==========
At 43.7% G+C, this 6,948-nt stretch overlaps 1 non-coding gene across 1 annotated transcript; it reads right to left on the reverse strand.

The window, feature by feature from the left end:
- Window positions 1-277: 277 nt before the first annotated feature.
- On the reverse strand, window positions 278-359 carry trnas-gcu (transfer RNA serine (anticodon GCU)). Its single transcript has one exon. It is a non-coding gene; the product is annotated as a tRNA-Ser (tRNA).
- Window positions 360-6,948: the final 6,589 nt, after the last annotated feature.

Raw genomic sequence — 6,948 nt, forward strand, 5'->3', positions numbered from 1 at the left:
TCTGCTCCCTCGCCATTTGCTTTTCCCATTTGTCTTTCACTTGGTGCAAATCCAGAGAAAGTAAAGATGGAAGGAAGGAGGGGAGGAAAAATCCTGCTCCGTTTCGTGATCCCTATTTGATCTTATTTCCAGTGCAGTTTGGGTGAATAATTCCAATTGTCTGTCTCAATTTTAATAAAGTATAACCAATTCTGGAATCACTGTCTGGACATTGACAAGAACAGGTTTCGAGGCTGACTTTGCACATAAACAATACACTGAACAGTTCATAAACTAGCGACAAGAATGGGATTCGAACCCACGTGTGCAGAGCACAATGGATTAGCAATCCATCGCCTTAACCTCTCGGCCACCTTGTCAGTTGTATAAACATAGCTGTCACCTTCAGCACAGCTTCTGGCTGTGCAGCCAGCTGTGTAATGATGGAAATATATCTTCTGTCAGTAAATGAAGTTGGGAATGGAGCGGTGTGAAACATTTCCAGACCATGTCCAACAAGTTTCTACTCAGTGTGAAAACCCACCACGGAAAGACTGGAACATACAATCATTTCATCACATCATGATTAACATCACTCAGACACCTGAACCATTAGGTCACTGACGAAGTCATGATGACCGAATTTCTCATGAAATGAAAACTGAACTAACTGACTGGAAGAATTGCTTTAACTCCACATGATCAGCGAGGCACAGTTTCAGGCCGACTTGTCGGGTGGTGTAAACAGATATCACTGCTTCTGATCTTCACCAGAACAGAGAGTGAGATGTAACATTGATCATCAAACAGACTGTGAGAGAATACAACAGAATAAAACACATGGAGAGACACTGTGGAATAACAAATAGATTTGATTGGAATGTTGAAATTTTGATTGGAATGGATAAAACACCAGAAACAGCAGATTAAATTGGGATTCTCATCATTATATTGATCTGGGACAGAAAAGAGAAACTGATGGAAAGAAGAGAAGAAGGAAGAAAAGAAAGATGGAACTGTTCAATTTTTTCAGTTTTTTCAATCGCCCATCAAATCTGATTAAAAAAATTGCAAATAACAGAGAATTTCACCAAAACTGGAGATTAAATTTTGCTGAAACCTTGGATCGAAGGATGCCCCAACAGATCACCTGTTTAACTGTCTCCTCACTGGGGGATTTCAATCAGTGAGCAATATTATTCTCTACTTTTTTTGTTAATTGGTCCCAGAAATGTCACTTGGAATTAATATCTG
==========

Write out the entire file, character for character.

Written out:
At 43.7% G+C, this 6,948-nt stretch overlaps 1 non-coding gene across 1 annotated transcript; it reads right to left on the reverse strand.

The window, feature by feature from the left end:
- Window positions 1-277: 277 nt before the first annotated feature.
- On the reverse strand, window positions 278-359 carry trnas-gcu (transfer RNA serine (anticodon GCU)). Its single transcript has one exon. It is a non-coding gene; the product is annotated as a tRNA-Ser (tRNA).
- Window positions 360-6,948: the final 6,589 nt, after the last annotated feature.

Raw genomic sequence — 6,948 nt, forward strand, 5'->3', positions numbered from 1 at the left:
TCTGCTCCCTCGCCATTTGCTTTTCCCATTTGTCTTTCACTTGGTGCAAATCCAGAGAAAGTAAAGATGGAAGGAAGGAGGGGAGGAAAAATCCTGCTCCGTTTCGTGATCCCTATTTGATCTTATTTCCAGTGCAGTTTGGGTGAATAATTCCAATTGTCTGTCTCAATTTTAATAAAGTATAACCAATTCTGGAATCACTGTCTGGACATTGACAAGAACAGGTTTCGAGGCTGACTTTGCACATAAACAATACACTGAACAGTTCATAAACTAGCGACAAGAATGGGATTCGAACCCACGTGTGCAGAGCACAATGGATTAGCAATCCATCGCCTTAACCTCTCGGCCACCTTGTCAGTTGTATAAACATAGCTGTCACCTTCAGCACAGCTTCTGGCTGTGCAGCCAGCTGTGTAATGATGGAAATATATCTTCTGTCAGTAAATGAAGTTGGGAATGGAGCGGTGTGAAACATTTCCAGACCATGTCCAACAAGTTTCTACTCAGTGTGAAAACCCACCACGGAAAGACTGGAACATACAATCATTTCATCACATCATGATTAACATCACTCAGACACCTGAACCATTAGGTCACTGACGAAGTCATGATGACCGAATTTCTCATGAAATGAAAACTGAACTAACTGACTGGAAGAATTGCTTTAACTCCACATGATCAGCGAGGCACAGTTTCAGGCCGACTTGTCGGGTGGTGTAAACAGATATCACTGCTTCTGATCTTCACCAGAACAGAGAGTGAGATGTAACATTGATCATCAAACAGACTGTGAGAGAATACAACAGAATAAAACACATGGAGAGACACTGTGGAATAACAAATAGATTTGATTGGAATGTTGAAATTTTGATTGGAATGGATAAAACACCAGAAACAGCAGATTAAATTGGGATTCTCATCATTATATTGATCTGGGACAGAAAAGAGAAACTGATGGAAAGAAGAGAAGAAGGAAGAAAAGAAAGATGGAACTGTTCAATTTTTTCAGTTTTTTCAATCGCCCATCAAATCTGATTAAAAAAATTGCAAATAACAGAGAATTTCACCAAAACTGGAGATTAAATTTTGCTGAAACCTTGGATCGAAGGATGCCCCAACAGATCACCTGTTTAACTGTCTCCTCACTGGGGGATTTCAATCAGTGAGCAATATTATTCTCTACTTTTTTTGTTAATTGGTCCCAGAAATGTCACTTGGAATTAATATCTG